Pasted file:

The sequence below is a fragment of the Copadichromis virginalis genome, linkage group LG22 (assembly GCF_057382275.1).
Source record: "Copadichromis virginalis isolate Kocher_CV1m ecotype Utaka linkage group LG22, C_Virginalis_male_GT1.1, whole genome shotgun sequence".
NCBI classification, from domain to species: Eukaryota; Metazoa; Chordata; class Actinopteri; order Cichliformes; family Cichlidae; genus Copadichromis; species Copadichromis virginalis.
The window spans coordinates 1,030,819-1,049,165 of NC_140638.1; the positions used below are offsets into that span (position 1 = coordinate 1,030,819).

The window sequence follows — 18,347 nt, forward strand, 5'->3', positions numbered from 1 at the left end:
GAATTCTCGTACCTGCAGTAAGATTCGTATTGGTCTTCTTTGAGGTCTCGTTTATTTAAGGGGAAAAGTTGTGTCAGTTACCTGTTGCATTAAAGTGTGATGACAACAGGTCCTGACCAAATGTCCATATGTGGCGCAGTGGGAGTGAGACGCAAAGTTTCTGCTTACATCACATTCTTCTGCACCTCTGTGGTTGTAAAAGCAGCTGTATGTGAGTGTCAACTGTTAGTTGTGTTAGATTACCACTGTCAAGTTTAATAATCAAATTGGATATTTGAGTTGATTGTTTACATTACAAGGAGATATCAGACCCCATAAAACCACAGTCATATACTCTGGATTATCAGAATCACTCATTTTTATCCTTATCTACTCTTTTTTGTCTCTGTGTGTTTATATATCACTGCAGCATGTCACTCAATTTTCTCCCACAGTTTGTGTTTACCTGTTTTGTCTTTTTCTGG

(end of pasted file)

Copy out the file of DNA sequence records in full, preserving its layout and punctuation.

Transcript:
The sequence below is a fragment of the Copadichromis virginalis genome, linkage group LG22 (assembly GCF_057382275.1).
Source record: "Copadichromis virginalis isolate Kocher_CV1m ecotype Utaka linkage group LG22, C_Virginalis_male_GT1.1, whole genome shotgun sequence".
NCBI classification, from domain to species: Eukaryota; Metazoa; Chordata; class Actinopteri; order Cichliformes; family Cichlidae; genus Copadichromis; species Copadichromis virginalis.
The window spans coordinates 1,030,819-1,049,165 of NC_140638.1; the positions used below are offsets into that span (position 1 = coordinate 1,030,819).

The window sequence follows — 18,347 nt, forward strand, 5'->3', positions numbered from 1 at the left end:
GAATTCTCGTACCTGCAGTAAGATTCGTATTGGTCTTCTTTGAGGTCTCGTTTATTTAAGGGGAAAAGTTGTGTCAGTTACCTGTTGCATTAAAGTGTGATGACAACAGGTCCTGACCAAATGTCCATATGTGGCGCAGTGGGAGTGAGACGCAAAGTTTCTGCTTACATCACATTCTTCTGCACCTCTGTGGTTGTAAAAGCAGCTGTATGTGAGTGTCAACTGTTAGTTGTGTTAGATTACCACTGTCAAGTTTAATAATCAAATTGGATATTTGAGTTGATTGTTTACATTACAAGGAGATATCAGACCCCATAAAACCACAGTCATATACTCTGGATTATCAGAATCACTCATTTTTATCCTTATCTACTCTTTTTTGTCTCTGTGTGTTTATATATCACTGCAGCATGTCACTCAATTTTCTCCCACAGTTTGTGTTTACCTGTTTTGTCTTTTTCTGG